PROCEEDINGS OF THE 16TH ANNUAL GENERAL AND SCIENTIFIC MEETING OF THE COLLEGE OF NIGERIAN PATHOLOGISTS, PORT HARCOURT, RIVERS STATE, NIGERIA, 25TH – 26TH NOVEMBER, 2021

Ogbaini-Emovon, E.
Institute of Lassa Fever Research and Control, Irrua Specialist Teaching Hospital, PMB 08, Edo State, Nigeria Correspondence to: [email protected]; +2348032424965

CONFERENCE ABSTRACTS/RÉSUMÉS DE LA CONFÉRENCE
Lassa virus persistence in body fluids after recovery from acute Lassa fever: a 2-year interim analysis of a prospective longitudinal cohort study

Institute of Lassa Fever Research and Control, Irrua Specialist Teaching Hospital, PMB 08, Edo State, Nigeria Correspondence to: [email protected]; +2348032424965

Background: There is anecdotal evidence for Lassa virus persistence in body fluids. We investigated various body fluids after recovery from acute Lassa fever and describe the dynamics of Lassa virus RNA load in seminal fluid. The primary objective of this study was to quantitatively describe virus persistence and clearance and assess the infectivity of seminal fluid.

Methodology: In this prospective, longitudinal, cohort study, we collected plasma, urine, saliva, lacrimal, vaginal and seminal fluids from Lassa fever survivors at Irrua Specialist Teaching Hospital in Edo State, Nigeria. Inclusion criteria for participants were RT-PCR-confirmed Lassa fever diagnosis and age 18 years and above. Samples were taken at discharge from hospital (month 0) and at months 0·5, 1, 3, 6, 9, 12, 18, and 24 after discharge. Lassa virus RNA was detected using real-time RT-PCR. Infectivity was tested in cell culture and immunosuppressed mice. We used a linear mixed-effect model to analyse the dynamics of virus persistence in seminal fluid over time.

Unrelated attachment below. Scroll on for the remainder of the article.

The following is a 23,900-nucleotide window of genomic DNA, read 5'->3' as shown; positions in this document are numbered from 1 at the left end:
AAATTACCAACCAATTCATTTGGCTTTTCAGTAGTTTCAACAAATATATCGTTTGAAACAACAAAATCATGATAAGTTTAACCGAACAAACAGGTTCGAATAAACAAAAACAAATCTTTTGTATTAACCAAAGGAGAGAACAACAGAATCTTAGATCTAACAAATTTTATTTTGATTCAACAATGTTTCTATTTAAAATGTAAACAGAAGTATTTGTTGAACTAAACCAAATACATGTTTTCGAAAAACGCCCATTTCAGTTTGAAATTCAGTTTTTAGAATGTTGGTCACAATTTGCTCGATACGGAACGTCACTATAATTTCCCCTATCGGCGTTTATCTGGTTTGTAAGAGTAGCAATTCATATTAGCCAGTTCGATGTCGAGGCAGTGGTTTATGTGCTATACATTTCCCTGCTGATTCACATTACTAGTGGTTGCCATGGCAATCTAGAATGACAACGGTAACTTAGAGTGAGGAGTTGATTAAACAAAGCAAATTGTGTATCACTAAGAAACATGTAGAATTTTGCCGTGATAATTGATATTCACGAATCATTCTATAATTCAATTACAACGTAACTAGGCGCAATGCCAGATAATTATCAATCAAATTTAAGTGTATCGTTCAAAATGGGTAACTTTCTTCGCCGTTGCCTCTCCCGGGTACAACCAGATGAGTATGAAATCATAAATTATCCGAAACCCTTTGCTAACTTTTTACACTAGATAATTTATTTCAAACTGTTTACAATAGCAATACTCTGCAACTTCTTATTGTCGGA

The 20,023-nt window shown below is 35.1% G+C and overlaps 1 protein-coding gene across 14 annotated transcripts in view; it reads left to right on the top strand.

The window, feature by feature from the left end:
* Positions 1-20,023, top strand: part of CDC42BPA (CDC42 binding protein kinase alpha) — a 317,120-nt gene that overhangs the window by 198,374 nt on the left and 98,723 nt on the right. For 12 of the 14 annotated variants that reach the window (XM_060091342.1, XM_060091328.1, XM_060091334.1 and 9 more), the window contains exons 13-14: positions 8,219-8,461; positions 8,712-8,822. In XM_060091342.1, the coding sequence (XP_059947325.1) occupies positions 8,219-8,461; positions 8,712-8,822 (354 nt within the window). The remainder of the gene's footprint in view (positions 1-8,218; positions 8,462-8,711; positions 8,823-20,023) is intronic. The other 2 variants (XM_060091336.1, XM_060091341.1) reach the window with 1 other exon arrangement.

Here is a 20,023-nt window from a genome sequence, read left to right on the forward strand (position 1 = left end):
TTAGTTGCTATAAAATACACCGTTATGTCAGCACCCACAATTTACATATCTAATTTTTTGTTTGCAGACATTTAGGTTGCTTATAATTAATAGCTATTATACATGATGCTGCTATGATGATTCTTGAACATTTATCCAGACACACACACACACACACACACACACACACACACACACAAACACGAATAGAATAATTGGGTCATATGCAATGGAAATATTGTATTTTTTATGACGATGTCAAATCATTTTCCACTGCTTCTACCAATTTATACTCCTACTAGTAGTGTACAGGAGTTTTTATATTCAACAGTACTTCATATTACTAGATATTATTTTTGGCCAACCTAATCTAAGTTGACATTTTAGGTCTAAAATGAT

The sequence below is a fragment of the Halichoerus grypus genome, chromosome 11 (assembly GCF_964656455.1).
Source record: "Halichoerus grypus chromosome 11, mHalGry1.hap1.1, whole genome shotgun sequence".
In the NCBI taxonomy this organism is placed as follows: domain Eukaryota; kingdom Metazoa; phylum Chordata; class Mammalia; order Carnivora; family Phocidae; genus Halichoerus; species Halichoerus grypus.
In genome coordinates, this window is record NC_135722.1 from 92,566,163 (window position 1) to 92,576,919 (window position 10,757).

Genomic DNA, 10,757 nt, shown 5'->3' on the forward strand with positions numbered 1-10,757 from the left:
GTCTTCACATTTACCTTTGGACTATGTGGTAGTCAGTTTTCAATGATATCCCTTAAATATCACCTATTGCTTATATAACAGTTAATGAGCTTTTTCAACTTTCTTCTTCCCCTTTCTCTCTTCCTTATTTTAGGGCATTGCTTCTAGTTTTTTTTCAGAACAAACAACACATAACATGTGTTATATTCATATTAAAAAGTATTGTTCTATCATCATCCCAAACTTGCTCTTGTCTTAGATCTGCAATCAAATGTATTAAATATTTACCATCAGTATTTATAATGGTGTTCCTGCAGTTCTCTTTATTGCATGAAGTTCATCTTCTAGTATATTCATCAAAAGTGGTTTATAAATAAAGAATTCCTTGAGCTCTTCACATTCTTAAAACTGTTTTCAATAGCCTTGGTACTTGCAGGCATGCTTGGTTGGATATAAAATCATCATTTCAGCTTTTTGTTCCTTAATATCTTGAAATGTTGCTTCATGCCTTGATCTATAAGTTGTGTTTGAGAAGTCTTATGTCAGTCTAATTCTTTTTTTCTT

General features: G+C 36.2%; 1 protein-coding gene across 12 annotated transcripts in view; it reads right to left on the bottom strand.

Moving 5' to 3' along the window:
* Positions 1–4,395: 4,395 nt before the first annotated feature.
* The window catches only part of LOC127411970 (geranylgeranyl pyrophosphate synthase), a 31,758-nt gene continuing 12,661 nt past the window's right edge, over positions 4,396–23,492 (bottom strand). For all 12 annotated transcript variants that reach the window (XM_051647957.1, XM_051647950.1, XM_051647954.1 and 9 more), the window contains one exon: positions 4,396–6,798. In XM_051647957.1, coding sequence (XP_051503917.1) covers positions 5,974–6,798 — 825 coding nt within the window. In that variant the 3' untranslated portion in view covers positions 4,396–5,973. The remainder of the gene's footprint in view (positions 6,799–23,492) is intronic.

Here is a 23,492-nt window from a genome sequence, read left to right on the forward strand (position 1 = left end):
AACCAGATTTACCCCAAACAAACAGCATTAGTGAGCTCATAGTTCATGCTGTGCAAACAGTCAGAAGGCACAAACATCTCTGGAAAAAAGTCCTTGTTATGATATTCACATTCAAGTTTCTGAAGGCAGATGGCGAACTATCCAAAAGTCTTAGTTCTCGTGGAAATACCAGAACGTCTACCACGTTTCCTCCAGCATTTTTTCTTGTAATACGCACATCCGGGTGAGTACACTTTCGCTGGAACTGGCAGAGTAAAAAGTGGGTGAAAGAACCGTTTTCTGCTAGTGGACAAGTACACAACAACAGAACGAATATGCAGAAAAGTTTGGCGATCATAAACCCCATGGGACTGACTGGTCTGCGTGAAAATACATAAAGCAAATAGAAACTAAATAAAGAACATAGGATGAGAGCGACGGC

Results: Between Jan 31, 2018, and Dec 11, 2019, 165 participants were enrolled in the study, of whom 159 were eligible for analysis (49 women and 110 men). Low amounts of Lassa virus RNA were detected at month 0 in plasma (45%, n=49/110), urine (34%, 37/110), saliva (5%, 5/110), lacrimal fluid (9%, 10/110), and vaginal fluid (21%, n=7/33 female participants). Virus RNA was cleared from these body fluids by month 3. However, 35 (80%) of 44 male participants had viral RNA in seminal fluid at month 0 with a median cycle threshold of 26·5. Lassa virus RNA remained detectable up to month 12 in seminal fluid. Biostatistical modelling estimated a clearance rate of 1·19 log₁₀ viral RNA copies per month and predicted that 50% of male survivors remain Lassa virus RNA-positive in seminal fluid for 83 days after hospital discharge, and 10% remain positive in seminal fluid for 193 days after discharge. Viral RNA persistence in seminal fluid for 3 months or more was associated with higher viraemia (p=0·006), more severe disease (p=0·0075), and longer hospitalisation during the acute phase of Lassa fever (p=0·0014). Infectious virus was isolated from 48 (52%) of 93 virus RNA-positive seminal fluid samples collected between month 0 and 12.

Conclusion: Lassa virus RNA is shed in various body fluids after recovery from acute disease. The persistence of infectious virus in seminal fluid implies a risk of sexual transmission of Lassa fever.

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PROCEEDINGS OF THE 16TH ANNUAL GENERAL AND SCIENTIFIC MEETING OF THE COLLEGE OF NIGERIAN PATHOLOGISTS, PORT HARCOURT, RIVERS STATE, NIGERIA, 25TH – 26TH NOVEMBER, 2021